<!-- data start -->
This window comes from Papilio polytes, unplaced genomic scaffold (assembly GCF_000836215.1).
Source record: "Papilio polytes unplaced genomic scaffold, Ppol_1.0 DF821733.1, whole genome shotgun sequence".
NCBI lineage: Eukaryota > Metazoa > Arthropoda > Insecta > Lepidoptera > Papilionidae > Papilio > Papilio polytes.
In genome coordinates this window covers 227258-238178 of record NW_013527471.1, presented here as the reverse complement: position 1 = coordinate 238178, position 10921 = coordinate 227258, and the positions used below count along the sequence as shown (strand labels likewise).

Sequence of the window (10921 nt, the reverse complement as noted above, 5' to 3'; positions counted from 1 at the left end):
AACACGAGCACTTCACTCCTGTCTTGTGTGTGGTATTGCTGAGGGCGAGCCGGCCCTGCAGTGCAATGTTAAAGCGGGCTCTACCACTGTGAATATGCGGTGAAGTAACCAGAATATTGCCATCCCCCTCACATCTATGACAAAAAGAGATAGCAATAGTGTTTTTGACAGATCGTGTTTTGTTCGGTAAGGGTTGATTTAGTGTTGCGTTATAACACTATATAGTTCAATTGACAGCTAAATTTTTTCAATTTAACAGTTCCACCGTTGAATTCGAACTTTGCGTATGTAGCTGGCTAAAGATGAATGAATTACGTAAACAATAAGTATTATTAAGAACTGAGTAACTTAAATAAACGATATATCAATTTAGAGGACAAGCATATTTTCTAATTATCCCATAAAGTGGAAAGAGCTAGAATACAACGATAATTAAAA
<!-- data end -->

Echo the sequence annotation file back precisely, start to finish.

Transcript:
This window comes from Papilio polytes, unplaced genomic scaffold (assembly GCF_000836215.1).
Source record: "Papilio polytes unplaced genomic scaffold, Ppol_1.0 DF821733.1, whole genome shotgun sequence".
NCBI lineage: Eukaryota > Metazoa > Arthropoda > Insecta > Lepidoptera > Papilionidae > Papilio > Papilio polytes.
In genome coordinates this window covers 227258-238178 of record NW_013527471.1, presented here as the reverse complement: position 1 = coordinate 238178, position 10921 = coordinate 227258, and the positions used below count along the sequence as shown (strand labels likewise).

Sequence of the window (10921 nt, the reverse complement as noted above, 5' to 3'; positions counted from 1 at the left end):
AACACGAGCACTTCACTCCTGTCTTGTGTGTGGTATTGCTGAGGGCGAGCCGGCCCTGCAGTGCAATGTTAAAGCGGGCTCTACCACTGTGAATATGCGGTGAAGTAACCAGAATATTGCCATCCCCCTCACATCTATGACAAAAAGAGATAGCAATAGTGTTTTTGACAGATCGTGTTTTGTTCGGTAAGGGTTGATTTAGTGTTGCGTTATAACACTATATAGTTCAATTGACAGCTAAATTTTTTCAATTTAACAGTTCCACCGTTGAATTCGAACTTTGCGTATGTAGCTGGCTAAAGATGAATGAATTACGTAAACAATAAGTATTATTAAGAACTGAGTAACTTAAATAAACGATATATCAATTTAGAGGACAAGCATATTTTCTAATTATCCCATAAAGTGGAAAGAGCTAGAATACAACGATAATTAAAA